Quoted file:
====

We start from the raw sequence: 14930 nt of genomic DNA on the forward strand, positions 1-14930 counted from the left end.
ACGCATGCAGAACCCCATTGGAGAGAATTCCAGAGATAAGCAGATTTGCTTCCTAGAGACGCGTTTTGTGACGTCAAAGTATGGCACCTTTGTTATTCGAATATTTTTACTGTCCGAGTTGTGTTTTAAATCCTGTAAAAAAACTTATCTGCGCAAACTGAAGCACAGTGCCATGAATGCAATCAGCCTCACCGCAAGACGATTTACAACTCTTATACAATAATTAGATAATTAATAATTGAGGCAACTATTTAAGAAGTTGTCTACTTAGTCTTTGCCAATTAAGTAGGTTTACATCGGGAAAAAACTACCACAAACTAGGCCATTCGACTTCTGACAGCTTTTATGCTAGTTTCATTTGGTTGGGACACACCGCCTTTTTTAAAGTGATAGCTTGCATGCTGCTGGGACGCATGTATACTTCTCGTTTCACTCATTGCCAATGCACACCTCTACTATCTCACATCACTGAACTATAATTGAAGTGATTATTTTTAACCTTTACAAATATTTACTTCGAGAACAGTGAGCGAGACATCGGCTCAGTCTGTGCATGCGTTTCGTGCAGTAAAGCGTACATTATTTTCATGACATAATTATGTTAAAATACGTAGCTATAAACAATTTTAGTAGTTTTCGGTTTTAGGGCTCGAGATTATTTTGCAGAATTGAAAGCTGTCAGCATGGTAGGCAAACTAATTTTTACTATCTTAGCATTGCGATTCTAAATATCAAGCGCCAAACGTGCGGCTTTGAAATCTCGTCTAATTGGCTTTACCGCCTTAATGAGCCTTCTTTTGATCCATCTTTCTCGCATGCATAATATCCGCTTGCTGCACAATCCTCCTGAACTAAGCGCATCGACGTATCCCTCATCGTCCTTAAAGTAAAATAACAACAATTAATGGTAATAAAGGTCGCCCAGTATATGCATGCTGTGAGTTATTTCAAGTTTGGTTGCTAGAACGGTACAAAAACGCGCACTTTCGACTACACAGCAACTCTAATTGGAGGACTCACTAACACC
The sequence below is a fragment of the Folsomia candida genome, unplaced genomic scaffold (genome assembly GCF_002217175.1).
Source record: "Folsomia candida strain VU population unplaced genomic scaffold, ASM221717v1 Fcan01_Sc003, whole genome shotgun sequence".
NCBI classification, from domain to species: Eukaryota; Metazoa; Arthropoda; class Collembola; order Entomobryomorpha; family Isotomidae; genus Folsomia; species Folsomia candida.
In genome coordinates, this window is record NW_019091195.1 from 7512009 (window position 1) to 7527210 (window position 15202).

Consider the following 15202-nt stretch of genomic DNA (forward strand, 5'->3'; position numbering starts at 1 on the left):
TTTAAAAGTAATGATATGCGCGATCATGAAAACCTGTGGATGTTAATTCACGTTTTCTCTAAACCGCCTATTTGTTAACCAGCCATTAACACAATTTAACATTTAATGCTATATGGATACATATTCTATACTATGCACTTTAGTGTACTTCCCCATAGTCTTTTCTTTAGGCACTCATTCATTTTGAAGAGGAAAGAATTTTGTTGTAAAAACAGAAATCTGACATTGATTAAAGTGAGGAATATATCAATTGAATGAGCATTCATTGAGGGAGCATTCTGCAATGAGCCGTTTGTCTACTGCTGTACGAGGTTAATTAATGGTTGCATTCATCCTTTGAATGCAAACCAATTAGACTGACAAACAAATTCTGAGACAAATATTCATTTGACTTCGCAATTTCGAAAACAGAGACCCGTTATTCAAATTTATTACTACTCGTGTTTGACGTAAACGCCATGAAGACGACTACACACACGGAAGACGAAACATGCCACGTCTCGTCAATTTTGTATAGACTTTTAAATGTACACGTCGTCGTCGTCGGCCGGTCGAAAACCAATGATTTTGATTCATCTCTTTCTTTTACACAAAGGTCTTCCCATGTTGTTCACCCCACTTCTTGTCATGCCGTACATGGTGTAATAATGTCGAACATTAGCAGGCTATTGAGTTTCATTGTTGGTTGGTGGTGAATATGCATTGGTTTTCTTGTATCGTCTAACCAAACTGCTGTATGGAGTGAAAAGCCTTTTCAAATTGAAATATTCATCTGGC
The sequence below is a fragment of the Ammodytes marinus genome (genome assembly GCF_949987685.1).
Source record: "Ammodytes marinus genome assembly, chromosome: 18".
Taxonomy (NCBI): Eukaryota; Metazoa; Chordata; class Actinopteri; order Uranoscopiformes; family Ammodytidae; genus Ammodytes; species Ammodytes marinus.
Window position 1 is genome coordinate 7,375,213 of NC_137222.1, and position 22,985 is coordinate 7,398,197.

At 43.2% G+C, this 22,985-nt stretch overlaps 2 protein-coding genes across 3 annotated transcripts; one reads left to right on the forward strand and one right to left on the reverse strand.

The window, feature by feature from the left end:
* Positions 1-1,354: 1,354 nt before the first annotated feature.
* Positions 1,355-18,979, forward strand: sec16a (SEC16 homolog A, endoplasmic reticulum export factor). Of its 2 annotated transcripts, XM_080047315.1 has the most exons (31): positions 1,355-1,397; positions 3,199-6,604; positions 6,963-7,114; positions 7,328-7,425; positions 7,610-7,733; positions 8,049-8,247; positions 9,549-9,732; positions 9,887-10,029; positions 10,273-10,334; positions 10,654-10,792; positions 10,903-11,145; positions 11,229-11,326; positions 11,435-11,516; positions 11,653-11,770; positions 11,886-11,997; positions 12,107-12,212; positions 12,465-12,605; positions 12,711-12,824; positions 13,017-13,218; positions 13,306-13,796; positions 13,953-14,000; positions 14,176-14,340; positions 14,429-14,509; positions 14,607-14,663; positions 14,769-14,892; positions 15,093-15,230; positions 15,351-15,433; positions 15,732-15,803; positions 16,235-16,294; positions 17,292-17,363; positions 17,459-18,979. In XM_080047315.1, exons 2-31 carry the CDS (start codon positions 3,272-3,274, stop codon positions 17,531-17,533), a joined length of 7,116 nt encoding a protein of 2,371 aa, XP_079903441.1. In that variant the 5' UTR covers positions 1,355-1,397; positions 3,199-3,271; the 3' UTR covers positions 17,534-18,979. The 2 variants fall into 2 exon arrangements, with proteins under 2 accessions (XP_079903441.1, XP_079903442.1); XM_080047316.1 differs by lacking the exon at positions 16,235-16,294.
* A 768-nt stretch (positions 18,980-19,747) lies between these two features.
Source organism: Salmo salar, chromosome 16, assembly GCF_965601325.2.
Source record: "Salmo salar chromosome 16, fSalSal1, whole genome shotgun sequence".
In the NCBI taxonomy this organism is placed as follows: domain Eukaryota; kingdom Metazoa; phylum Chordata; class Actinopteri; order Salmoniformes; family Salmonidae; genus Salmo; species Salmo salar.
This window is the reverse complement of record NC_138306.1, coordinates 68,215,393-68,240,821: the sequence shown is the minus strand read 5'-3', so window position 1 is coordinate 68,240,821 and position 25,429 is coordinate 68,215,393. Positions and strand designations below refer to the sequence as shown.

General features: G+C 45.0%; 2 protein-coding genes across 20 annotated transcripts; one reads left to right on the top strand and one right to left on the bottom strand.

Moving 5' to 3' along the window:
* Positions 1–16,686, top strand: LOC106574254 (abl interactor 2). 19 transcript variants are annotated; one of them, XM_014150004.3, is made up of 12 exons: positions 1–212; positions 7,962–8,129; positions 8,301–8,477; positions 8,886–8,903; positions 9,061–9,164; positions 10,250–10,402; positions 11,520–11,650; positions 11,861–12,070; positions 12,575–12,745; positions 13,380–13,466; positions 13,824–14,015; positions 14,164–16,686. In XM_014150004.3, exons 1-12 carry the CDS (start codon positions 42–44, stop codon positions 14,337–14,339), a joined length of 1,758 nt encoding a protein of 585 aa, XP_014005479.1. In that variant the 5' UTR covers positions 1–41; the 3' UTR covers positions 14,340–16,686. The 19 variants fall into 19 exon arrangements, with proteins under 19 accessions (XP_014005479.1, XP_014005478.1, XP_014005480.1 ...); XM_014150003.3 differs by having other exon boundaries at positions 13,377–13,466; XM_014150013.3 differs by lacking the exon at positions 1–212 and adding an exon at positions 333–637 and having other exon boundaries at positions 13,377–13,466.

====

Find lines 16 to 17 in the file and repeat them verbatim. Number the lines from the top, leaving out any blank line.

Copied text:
* Positions 1,355-18,979, forward strand: sec16a (SEC16 homolog A, endoplasmic reticulum export factor). Of its 2 annotated transcripts, XM_080047315.1 has the most exons (31): positions 1,355-1,397; positions 3,199-6,604; positions 6,963-7,114; positions 7,328-7,425; positions 7,610-7,733; positions 8,049-8,247; positions 9,549-9,732; positions 9,887-10,029; positions 10,273-10,334; positions 10,654-10,792; positions 10,903-11,145; positions 11,229-11,326; positions 11,435-11,516; positions 11,653-11,770; positions 11,886-11,997; positions 12,107-12,212; positions 12,465-12,605; positions 12,711-12,824; positions 13,017-13,218; positions 13,306-13,796; positions 13,953-14,000; positions 14,176-14,340; positions 14,429-14,509; positions 14,607-14,663; positions 14,769-14,892; positions 15,093-15,230; positions 15,351-15,433; positions 15,732-15,803; positions 16,235-16,294; positions 17,292-17,363; positions 17,459-18,979. In XM_080047315.1, exons 2-31 carry the CDS (start codon positions 3,272-3,274, stop codon positions 17,531-17,533), a joined length of 7,116 nt encoding a protein of 2,371 aa, XP_079903441.1. In that variant the 5' UTR covers positions 1,355-1,397; positions 3,199-3,271; the 3' UTR covers positions 17,534-18,979. The 2 variants fall into 2 exon arrangements, with proteins under 2 accessions (XP_079903441.1, XP_079903442.1); XM_080047316.1 differs by lacking the exon at positions 16,235-16,294.
* A 768-nt stretch (positions 18,980-19,747) lies between these two features.